Moreover, since March, many people have found themselves shifting not only their professional lives online, but their social ones too. Zoom has exploded in popularity as businesses use the platform to conduct virtual meetings. Outside of work, individuals are also using Zoom for virtual trivia nights, birthday parties, and Sunday brunches. Streaming services like Netflix and Hulu have been praised for churning out new content as users turn to their TVs for their daily dose of escapism. Even certain chores like grocery shopping have moved to the digital realm, with social distancing practices encouraging people to use services like Amazon Prime and Instacart. The increase of people using these tools demands a robust workforce of developers to build and maintain these infrastructures. Now more than ever, there is a need for talented developers to help the public adapt to the new digital age brought on by the pandemic.
RECRUITING DURING COVID-19
How has the obvious goal of preventing work fatigue, shaped our recruiting practices during the pandemic? It seems like every time I log into LinkedIn, I see another article about how recruitment professionals must take advantage of the new virtual norm. Luckily, Sesto Labs has been entirely remote since I began working with the company. As a millennial, I grew up with video chat and FaceTime, and never felt awkward meeting potential coworkers for the first time through a screen. Phone screens are a common first round interview tool, but I’ve been pleasantly surprised with the number of prospective candidates who have joined our Google meeting with their video on to improve their chance of a good first impression by associating a face with their resume, instead of just a voice.
The most important part of a company’s recruiting strategy is building a strong talent pipeline and the pandemic has increased the demand for team members across all of our departments. With so many jobs opening and closing across all platforms, companies are not only posting positions across numerous job boards, but also using social media to advertise open positions and ask current employees to post the positions as well. Getting current employees involved in recruiting efforts legitimizes the opening in the long run. Moreover, the way in which current employees promote openings can give job seekers a better insight on the company culture.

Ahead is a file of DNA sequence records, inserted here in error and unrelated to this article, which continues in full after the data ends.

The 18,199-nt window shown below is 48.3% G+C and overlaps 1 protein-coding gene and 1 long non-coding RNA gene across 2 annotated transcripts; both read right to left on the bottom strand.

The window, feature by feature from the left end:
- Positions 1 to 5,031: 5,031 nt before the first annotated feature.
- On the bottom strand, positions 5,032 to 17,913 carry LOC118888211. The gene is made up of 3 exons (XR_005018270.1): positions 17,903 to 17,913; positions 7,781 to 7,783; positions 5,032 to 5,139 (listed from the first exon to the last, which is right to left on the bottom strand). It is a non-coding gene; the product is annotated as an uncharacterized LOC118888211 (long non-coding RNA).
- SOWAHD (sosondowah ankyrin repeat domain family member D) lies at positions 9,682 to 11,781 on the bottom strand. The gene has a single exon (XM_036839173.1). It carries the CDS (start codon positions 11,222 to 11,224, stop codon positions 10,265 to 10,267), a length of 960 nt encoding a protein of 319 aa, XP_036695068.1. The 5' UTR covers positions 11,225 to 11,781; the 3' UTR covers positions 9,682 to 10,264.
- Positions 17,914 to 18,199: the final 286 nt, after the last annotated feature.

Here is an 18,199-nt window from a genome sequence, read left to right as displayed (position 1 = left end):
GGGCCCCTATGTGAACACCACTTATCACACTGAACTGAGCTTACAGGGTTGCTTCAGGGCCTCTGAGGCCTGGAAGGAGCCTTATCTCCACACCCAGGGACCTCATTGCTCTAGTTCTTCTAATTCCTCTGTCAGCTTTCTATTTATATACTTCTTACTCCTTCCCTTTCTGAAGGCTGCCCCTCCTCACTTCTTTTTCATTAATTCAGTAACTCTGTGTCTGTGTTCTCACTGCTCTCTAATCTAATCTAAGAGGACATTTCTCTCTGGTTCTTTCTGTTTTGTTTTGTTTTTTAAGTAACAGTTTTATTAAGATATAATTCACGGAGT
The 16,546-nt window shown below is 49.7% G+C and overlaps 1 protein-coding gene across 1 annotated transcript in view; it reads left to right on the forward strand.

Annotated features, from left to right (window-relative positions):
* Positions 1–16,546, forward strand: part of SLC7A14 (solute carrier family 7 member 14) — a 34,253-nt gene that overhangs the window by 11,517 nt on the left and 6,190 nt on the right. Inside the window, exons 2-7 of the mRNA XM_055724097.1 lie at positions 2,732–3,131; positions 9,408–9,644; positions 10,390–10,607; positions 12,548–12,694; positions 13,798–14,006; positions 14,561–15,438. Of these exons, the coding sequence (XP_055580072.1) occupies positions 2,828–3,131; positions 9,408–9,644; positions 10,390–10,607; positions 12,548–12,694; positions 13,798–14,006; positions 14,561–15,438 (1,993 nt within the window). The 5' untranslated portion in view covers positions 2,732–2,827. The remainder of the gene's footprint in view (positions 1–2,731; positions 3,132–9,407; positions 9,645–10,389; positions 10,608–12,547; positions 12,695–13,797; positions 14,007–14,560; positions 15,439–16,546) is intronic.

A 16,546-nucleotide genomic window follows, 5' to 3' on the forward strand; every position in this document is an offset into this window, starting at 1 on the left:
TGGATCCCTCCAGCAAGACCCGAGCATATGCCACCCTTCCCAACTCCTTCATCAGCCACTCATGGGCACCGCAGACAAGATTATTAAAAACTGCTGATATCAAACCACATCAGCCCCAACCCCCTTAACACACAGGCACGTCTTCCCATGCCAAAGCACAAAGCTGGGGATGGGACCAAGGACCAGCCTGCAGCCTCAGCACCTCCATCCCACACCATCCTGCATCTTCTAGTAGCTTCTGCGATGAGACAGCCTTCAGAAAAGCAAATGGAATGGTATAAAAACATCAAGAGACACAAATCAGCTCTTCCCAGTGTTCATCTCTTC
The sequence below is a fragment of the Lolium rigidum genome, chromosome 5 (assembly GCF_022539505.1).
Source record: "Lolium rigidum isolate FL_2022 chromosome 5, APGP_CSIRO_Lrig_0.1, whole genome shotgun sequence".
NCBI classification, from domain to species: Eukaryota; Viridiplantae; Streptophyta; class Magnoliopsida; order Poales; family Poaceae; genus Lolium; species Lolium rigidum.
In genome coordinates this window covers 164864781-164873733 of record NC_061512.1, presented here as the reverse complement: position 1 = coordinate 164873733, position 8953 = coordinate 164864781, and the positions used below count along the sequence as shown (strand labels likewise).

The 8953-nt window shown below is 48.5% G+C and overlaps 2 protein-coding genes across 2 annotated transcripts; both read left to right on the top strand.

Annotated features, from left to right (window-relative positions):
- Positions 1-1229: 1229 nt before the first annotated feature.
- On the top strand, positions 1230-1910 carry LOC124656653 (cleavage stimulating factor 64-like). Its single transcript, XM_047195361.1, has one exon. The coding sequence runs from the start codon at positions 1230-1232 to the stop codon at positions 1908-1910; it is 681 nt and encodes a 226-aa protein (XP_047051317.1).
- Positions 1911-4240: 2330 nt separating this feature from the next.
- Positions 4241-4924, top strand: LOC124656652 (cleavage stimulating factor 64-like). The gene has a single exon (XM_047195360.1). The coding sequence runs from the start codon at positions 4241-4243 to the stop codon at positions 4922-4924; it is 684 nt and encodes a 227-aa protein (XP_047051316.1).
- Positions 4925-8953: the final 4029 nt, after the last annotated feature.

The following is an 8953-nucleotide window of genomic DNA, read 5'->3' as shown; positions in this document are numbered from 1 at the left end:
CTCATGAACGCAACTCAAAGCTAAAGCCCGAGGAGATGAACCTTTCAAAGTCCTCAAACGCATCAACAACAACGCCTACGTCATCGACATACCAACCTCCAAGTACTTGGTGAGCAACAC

A NEW WAY TO HUNT FOR A JOB
As previously mentioned, the job market has been inundated with recently furloughed or laid off employees, in addition to the yearly influx of new graduates. I have seen a significant uptick in applications across all positions, but especially for our engineering positions. Many candidates have applied for multiple positions, proving themselves able to work cross-functionally and juggle more responsibility. This is indicative of a bigger trend in the job market where companies are looking internally to expand and combine job roles. When external hiring is required, recruitment professionals focus on developers who have the technical ability to work across the stack, even if they prefer front or backend.